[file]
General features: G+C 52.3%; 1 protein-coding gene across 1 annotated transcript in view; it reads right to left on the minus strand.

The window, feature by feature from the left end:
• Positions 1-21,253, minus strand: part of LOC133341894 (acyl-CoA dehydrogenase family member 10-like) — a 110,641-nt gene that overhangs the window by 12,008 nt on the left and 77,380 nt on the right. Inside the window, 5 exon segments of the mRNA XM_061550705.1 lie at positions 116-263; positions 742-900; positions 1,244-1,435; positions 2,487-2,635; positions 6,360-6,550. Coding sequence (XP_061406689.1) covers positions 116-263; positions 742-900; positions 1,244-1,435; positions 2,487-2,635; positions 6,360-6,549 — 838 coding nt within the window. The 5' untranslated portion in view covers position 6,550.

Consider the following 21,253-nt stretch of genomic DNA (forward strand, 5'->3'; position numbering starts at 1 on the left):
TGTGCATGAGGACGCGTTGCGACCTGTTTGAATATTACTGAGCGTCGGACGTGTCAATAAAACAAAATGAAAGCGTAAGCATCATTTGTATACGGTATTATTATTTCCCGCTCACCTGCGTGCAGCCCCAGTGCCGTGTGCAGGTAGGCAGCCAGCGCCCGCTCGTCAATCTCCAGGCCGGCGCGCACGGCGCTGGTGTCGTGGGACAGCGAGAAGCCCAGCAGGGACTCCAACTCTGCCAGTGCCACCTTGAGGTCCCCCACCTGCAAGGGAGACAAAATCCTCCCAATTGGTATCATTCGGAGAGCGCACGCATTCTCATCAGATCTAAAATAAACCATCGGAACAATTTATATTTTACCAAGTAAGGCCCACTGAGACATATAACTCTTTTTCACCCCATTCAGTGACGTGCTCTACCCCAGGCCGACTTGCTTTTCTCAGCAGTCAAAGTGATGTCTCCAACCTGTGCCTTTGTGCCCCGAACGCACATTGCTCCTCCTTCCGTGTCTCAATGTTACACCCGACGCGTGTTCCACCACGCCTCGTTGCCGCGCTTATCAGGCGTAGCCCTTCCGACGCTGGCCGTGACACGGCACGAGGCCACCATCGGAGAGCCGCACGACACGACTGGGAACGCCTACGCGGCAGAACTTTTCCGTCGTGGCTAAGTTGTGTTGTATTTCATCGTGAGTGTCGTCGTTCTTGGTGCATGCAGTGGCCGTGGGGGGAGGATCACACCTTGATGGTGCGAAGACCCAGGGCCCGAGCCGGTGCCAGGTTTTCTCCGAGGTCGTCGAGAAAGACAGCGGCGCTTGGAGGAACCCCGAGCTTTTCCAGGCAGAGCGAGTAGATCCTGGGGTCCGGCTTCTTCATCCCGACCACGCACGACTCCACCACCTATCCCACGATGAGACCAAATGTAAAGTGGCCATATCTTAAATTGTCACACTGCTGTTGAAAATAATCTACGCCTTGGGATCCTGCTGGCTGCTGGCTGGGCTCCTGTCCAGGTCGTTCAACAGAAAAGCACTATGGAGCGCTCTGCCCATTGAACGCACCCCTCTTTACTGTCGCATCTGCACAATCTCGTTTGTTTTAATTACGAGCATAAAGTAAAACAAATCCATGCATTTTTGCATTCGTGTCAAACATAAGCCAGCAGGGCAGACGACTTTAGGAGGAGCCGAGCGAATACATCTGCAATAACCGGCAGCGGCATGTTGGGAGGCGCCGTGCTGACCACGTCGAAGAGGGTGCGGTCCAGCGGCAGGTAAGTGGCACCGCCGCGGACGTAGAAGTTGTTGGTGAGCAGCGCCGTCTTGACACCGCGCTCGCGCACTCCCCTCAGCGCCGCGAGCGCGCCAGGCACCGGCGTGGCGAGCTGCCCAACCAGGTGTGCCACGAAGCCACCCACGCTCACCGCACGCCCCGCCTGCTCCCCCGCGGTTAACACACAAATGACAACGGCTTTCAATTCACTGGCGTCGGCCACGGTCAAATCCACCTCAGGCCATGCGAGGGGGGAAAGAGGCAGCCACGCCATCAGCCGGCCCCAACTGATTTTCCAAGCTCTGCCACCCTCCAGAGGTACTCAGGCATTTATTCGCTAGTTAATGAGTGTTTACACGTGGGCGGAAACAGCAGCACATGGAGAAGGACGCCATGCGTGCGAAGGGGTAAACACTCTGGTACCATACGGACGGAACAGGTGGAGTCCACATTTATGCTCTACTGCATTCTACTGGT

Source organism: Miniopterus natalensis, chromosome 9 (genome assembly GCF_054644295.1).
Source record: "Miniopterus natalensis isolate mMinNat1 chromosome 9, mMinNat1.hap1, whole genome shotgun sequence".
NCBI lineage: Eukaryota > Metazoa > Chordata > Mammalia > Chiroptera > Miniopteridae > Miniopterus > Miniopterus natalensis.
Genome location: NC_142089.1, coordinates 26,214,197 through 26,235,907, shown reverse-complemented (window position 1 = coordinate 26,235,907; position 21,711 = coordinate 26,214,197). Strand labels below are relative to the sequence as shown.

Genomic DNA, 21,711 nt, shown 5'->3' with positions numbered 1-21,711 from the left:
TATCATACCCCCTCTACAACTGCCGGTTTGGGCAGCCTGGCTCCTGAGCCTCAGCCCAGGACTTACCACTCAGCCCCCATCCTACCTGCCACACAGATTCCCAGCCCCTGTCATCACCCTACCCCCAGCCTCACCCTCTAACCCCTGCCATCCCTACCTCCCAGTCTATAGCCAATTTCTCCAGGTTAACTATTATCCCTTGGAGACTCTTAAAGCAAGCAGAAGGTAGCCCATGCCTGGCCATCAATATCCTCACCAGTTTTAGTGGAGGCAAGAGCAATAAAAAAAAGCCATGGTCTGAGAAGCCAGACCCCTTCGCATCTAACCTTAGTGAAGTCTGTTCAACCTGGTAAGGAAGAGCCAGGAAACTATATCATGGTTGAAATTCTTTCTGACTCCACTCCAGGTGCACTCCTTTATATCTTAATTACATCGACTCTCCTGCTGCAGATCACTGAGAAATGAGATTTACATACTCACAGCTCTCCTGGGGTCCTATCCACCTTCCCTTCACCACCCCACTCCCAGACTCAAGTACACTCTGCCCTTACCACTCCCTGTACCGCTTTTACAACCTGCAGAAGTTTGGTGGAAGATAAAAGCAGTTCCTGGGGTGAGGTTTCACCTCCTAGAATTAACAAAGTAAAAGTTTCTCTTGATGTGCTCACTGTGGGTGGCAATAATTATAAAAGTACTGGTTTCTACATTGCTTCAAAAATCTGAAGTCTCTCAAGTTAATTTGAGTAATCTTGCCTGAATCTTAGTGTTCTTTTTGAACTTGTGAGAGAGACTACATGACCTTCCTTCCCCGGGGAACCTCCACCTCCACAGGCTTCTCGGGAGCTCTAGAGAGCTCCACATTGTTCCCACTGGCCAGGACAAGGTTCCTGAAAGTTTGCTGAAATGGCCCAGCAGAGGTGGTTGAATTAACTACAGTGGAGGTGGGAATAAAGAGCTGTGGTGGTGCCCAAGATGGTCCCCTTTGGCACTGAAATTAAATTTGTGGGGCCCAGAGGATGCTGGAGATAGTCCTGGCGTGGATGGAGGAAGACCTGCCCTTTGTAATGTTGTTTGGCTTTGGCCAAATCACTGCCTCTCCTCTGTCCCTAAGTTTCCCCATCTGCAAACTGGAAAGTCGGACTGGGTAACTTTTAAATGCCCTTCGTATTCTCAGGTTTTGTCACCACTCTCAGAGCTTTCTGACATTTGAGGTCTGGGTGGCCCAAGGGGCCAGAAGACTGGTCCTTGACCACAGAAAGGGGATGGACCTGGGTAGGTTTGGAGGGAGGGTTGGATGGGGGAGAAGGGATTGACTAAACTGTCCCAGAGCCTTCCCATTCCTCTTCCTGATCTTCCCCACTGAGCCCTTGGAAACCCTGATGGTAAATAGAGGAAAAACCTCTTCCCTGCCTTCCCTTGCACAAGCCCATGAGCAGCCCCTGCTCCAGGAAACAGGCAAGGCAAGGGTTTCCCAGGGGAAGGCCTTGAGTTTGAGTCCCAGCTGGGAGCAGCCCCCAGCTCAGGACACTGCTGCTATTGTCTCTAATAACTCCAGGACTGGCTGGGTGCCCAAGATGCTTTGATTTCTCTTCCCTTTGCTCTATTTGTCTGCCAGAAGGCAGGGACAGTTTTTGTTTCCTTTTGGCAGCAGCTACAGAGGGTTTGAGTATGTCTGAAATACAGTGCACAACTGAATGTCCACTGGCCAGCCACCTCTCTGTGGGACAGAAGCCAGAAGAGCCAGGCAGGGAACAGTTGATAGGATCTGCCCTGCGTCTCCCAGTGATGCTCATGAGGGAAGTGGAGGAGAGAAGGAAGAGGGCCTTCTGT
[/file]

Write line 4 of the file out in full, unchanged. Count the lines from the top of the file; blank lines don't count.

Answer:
Consider the following 21,253-nt stretch of genomic DNA (forward strand, 5'->3'; position numbering starts at 1 on the left):